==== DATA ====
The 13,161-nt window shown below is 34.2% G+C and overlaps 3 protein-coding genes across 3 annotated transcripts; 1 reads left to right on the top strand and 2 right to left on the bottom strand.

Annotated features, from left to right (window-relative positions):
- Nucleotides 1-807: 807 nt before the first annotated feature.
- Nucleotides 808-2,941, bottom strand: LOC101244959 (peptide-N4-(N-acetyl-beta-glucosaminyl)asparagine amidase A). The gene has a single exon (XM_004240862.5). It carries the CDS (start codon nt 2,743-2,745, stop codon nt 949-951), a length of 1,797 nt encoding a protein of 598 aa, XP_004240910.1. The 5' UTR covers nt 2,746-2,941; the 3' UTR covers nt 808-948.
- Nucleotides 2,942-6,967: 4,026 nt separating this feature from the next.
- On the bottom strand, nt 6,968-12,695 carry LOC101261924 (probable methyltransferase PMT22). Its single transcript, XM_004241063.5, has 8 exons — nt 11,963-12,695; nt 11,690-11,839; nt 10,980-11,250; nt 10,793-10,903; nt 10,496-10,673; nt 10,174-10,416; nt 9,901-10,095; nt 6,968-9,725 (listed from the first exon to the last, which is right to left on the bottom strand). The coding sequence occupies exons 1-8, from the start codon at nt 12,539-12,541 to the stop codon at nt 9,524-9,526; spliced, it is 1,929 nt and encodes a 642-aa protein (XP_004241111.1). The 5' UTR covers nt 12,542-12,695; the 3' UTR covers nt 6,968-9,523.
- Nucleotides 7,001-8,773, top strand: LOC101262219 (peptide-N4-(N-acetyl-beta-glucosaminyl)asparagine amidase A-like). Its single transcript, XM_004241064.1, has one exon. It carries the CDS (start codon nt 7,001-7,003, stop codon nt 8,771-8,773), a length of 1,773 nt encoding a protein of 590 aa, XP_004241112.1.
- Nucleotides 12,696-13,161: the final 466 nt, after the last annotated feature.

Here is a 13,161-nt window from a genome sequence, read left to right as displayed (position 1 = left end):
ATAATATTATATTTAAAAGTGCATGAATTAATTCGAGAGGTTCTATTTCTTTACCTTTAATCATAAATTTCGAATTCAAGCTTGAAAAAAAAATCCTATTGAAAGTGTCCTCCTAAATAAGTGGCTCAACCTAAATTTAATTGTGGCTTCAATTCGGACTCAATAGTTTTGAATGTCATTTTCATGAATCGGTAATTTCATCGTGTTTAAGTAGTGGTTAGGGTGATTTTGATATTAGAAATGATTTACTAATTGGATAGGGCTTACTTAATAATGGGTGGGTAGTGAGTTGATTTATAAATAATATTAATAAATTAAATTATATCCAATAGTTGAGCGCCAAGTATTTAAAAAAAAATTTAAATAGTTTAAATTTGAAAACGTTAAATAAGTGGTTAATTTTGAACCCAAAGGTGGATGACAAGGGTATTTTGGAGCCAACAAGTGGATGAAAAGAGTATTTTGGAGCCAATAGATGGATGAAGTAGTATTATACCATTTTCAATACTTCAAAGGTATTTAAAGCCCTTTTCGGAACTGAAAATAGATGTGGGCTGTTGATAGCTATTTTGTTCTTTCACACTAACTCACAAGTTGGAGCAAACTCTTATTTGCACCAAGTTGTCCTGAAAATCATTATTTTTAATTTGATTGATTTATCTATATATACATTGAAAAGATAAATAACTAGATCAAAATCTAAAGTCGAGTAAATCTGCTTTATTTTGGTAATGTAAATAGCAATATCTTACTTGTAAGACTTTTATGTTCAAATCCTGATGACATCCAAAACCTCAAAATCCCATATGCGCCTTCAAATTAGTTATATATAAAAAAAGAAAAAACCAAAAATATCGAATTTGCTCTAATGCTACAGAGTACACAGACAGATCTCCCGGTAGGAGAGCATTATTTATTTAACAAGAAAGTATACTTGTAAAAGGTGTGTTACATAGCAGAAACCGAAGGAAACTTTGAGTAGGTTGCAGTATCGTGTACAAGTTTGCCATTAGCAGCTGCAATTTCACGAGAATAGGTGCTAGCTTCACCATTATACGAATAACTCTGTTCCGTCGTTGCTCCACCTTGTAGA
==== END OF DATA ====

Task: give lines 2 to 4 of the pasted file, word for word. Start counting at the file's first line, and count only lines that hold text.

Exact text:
Annotated features, from left to right (window-relative positions):
- Nucleotides 1-807: 807 nt before the first annotated feature.
- Nucleotides 808-2,941, bottom strand: LOC101244959 (peptide-N4-(N-acetyl-beta-glucosaminyl)asparagine amidase A). The gene has a single exon (XM_004240862.5). It carries the CDS (start codon nt 2,743-2,745, stop codon nt 949-951), a length of 1,797 nt encoding a protein of 598 aa, XP_004240910.1. The 5' UTR covers nt 2,746-2,941; the 3' UTR covers nt 808-948.